First Book: The War
In January 1945, the hordes of the Red Army flood the Pomeranian homeland. They plunder and murder and rape German women and girls. As they approach Cammin, my wife decides to leave the town with her two children and move to Berlin, leaving behind all her belongings. In the Cammin apartment also the original diary was left behind. I myself was on the front line in Courland.
During my four-and-a-half years of forced labour in the Soviet Union, I have tried to rewrite the war events in note form from memory. From these notes which I smuggled out of the Soviet Union at great risk, the present records arose, later, in the homeland.
They certainly lack the freshness and vibrancy of the original entries which were often written directly on the battlefield under the exhilarating impression of what had just been experienced. But they may be of greater objectivity as they see events, enriched by later experiences, at some distance.
I forgot a lot. I left out some episodes. In some cases, I could no longer accurately reconstruct the chronological order, and some data will not be accurate. But the events themselves took place exactly as I described them.
These sheets describe the life of a soldier in war and captivity. They are excerpts from the field of action and the world of thought of a platoon leader and later company chief. They are written down out of the desire to record these nine years of hardest life and intense experience with their rich wealth of experience. Of those nine years, I spent eight years alone in the Soviet Union.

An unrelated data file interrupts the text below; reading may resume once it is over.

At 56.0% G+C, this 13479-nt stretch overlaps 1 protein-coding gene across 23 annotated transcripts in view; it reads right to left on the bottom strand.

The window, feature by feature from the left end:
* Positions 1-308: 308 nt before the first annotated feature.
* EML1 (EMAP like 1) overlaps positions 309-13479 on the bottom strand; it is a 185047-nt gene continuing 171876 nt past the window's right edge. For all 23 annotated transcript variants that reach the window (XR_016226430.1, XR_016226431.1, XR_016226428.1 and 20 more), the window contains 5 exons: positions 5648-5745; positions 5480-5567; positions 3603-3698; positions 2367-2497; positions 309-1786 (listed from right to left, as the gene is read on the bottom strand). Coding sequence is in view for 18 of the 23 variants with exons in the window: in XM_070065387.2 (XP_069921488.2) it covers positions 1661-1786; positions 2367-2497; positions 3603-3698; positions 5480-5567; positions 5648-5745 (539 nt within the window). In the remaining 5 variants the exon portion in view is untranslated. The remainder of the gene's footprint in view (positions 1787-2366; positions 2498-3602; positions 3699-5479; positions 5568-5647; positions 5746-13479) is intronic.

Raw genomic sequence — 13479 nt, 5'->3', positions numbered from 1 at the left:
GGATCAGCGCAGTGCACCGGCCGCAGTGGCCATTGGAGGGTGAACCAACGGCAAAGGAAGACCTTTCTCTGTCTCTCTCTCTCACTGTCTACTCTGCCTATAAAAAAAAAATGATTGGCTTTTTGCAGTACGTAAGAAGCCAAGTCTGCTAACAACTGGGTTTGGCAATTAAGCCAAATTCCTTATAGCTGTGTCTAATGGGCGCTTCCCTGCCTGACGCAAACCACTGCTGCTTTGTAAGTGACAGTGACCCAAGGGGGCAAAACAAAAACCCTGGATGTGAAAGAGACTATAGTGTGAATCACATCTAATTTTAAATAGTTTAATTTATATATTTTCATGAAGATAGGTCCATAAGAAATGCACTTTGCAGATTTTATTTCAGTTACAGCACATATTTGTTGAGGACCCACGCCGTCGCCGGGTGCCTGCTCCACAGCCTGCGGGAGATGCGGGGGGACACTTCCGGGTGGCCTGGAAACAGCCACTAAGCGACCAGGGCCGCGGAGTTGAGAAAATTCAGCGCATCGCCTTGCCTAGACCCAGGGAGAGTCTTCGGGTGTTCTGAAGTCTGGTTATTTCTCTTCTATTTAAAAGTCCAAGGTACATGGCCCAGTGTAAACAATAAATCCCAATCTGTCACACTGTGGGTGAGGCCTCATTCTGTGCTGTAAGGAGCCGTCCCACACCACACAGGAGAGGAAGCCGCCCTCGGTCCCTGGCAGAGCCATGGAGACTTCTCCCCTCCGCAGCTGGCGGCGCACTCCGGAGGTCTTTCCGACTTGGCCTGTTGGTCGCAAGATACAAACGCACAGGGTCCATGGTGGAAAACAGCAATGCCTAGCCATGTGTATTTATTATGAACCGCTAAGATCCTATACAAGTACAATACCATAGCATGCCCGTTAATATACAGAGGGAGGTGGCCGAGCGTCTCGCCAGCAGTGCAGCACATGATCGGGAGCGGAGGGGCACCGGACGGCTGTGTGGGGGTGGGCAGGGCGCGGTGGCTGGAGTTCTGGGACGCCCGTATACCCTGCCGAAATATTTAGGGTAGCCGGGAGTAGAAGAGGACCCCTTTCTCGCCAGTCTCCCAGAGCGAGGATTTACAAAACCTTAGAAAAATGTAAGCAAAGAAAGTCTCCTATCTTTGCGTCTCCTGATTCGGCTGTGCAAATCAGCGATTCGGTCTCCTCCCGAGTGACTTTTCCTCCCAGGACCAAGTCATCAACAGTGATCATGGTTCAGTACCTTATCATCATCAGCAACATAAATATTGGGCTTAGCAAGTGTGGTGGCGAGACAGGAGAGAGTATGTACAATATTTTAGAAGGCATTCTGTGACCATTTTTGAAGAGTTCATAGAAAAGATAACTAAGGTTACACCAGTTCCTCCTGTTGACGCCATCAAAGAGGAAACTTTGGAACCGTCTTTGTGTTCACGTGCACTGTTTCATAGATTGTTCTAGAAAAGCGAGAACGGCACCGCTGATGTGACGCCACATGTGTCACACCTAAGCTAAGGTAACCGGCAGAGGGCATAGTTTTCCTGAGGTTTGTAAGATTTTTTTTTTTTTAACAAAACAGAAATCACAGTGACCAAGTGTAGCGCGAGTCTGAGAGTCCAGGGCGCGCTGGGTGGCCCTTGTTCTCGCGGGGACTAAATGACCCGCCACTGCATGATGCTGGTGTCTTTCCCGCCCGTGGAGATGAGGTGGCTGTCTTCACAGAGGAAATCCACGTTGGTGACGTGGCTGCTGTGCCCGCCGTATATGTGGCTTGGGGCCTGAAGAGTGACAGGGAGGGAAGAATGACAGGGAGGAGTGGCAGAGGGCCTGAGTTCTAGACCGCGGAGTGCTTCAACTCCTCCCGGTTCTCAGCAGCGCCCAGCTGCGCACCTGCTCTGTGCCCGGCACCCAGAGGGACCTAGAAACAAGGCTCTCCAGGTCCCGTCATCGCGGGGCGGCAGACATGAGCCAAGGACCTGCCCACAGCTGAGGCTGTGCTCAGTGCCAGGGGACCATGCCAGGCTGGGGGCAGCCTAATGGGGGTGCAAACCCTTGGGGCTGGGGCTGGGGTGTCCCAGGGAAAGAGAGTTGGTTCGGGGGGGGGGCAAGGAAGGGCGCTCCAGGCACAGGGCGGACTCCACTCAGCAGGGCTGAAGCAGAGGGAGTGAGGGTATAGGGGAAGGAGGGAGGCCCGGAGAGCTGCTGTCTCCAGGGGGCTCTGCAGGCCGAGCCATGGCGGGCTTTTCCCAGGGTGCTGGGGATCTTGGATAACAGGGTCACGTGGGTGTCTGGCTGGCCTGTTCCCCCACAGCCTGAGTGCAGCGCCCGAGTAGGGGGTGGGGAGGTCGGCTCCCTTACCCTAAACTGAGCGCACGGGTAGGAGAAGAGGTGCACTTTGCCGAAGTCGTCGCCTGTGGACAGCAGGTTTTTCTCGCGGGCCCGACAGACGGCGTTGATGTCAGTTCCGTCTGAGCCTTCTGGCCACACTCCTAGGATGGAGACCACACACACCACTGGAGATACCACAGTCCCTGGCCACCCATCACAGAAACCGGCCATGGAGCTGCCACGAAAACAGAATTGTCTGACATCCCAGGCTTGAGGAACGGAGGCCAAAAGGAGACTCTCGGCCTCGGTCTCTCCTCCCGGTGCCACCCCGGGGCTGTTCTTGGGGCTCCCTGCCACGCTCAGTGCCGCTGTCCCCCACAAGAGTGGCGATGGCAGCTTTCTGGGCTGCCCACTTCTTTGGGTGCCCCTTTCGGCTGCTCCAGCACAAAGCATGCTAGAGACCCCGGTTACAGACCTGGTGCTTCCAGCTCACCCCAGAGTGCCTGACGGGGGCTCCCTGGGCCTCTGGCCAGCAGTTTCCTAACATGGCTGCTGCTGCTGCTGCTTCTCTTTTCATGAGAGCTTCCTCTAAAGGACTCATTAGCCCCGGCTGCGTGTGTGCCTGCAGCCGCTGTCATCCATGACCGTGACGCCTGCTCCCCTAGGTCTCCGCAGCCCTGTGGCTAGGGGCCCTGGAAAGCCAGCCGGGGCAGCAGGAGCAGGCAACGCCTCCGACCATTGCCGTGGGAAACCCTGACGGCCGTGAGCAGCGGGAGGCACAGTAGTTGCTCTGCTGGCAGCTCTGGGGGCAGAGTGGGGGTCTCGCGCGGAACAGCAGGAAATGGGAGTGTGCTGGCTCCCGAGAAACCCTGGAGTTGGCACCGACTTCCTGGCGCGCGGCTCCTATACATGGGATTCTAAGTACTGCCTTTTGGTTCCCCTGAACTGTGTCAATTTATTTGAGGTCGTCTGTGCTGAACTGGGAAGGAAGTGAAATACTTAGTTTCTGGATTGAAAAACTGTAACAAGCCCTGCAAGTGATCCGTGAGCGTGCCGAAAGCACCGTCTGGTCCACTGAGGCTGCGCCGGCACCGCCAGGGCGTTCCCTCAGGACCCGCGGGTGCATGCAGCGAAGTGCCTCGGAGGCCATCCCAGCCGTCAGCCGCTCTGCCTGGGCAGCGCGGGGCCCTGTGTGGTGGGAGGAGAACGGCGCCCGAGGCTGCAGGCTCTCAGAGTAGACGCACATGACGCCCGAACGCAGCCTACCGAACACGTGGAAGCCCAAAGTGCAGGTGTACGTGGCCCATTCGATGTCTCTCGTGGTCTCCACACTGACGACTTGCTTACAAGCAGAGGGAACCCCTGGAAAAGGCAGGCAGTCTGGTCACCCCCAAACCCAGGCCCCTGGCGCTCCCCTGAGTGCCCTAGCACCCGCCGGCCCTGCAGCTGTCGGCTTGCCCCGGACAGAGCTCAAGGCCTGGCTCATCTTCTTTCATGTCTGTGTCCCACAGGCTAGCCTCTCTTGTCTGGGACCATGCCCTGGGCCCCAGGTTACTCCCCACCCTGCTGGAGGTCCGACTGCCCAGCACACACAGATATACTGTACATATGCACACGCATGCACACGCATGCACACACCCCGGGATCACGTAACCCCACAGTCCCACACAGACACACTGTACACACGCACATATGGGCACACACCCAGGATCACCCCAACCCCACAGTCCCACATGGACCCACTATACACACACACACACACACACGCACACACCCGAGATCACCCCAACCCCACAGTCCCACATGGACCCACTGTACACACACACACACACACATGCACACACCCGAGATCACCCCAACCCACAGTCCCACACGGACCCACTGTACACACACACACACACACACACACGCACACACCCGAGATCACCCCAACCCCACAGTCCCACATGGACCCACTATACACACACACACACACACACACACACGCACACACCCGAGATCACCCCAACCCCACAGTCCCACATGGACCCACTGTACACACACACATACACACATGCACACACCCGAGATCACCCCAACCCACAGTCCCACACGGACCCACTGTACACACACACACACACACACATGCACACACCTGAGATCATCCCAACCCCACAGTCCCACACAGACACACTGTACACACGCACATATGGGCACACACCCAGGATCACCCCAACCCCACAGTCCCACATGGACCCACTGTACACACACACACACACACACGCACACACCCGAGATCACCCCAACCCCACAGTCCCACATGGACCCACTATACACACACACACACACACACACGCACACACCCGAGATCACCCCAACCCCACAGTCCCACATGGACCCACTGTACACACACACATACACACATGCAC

On my return home, I smuggled these records and my pay book across the border in a secure hiding place, despite strict Soviet controls and nerve-wracking searches. I knew that if these papers had been found with me, I would have been sent back to the USSR for some more years. But no risk, no reward. Whether this risk would have been worth it for these sheets, however, is questionable.
Last Years of Peace – First Indications of the War
– Summoned to Brandenburg on Havel – Detailed to Galicia
Midsummer of 1938. Bathing season on Juist. I am sitting with my old friend Albert at the breakfast table in a pension on the North Sea island and leaf through my Wehrpass (military service pass) which had just arrived with the morning mail. In spring I had done my second reserve exercise as a reserve officer candidate and now held the result in my hands: "... with effect from 29th of June, 1938 promoted to Feldwebel d. Res. (Sergeant (Reserve))."
Editorial 1938 1939 1940 1941 1942 1943 1944 1945 1946 1947 1948 1949 Epilog Anhang
January February March April May June July August September October November December Eine Art Bilanz Gedankensplitter und Betrachtungen Personen Orte Abkürzungen Stichwort-Index Organigramme Literatur Galerie:Fotos,Karten,Dokumente
1. 2. 3. 4. 5. 6. 7. 8. 9. 10. 11. 12. 13. 14. 15. 16. 17. 18. 19. 20. 21. 22. 23. 24. 25. 26. 27. 28. 29. 30. 31.
Erfahrungen i.d.Gefangenschaft Bemerkungen z.russ.Mentalität Träume i.d.Gefangenschaft
Personen-Index Namen,Anschriften Personal I.R.477 1940–44 Übersichtskarte (Orte,Wege) Orts-Index Vormarsch-Weg Codenamen der Operationen im Sommer 1942 Mil.Rangordnung 257.Inf.Div. MG-Komp.eines Inf.Batl. Kgf.-Lagerorganisation Kriegstagebücher Allgemeines Zu einzelnen Zeitabschnitten Linkliste Rotkreuzkarte Originalmanuskript Briefe von Kompanie-Angehörigen
- ↑ her recount here (in German language)
- ↑ The position of a Kompaniechef (company chief) was awarded and could not be revoked like the usually temporary assignment as a Kompanieführer (company leader); the same applies to a battalion etc. commander or leader (Bataillons-, Regiments-, Divisionskommandeur or -führer).
- ↑ The author belonged to the so-called white years which were not subject to the compulsory military service introduced in 1935. However, he had volunteered and from 1st June 1935 to the end of March 1936 he had done his basic training in Ergänzungs-Bataillon 17 (Supplementary Battalion 17) (photo) in Zerbst.